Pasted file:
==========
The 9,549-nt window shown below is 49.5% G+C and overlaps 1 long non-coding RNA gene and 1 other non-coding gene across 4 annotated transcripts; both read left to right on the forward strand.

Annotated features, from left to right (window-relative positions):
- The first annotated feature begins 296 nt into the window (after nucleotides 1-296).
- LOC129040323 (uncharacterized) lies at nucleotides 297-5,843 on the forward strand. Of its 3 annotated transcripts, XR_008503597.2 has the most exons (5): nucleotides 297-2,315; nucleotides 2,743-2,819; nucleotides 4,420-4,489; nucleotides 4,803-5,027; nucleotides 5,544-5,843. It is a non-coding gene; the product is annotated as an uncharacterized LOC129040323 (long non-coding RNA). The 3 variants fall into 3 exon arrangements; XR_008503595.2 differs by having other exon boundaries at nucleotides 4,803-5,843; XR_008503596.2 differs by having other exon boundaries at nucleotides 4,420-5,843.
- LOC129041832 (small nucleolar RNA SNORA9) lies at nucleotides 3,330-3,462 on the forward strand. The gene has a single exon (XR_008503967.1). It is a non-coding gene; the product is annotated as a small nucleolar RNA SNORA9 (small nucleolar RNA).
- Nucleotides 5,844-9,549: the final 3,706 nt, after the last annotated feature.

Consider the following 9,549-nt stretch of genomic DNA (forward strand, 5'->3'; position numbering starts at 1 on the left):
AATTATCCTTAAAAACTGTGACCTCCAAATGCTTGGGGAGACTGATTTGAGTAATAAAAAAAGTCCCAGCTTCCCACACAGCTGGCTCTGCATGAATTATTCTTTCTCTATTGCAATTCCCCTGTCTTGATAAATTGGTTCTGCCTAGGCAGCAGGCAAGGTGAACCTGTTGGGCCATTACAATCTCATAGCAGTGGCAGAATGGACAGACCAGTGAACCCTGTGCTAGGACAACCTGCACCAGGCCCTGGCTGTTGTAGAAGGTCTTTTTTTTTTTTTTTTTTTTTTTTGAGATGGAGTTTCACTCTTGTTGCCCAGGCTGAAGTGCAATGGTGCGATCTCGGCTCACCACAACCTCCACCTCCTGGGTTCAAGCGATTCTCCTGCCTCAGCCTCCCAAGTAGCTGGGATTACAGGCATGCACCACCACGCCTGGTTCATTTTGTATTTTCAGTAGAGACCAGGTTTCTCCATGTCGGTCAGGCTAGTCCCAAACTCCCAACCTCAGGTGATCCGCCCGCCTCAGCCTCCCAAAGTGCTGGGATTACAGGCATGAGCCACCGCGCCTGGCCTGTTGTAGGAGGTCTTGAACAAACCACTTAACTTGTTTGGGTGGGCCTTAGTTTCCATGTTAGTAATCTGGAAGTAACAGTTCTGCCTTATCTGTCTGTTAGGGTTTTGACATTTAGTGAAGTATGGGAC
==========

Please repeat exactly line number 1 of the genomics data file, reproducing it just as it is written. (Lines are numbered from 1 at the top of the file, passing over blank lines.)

The 9,549-nt window shown below is 49.5% G+C and overlaps 1 long non-coding RNA gene and 1 other non-coding gene across 4 annotated transcripts; both read left to right on the forward strand.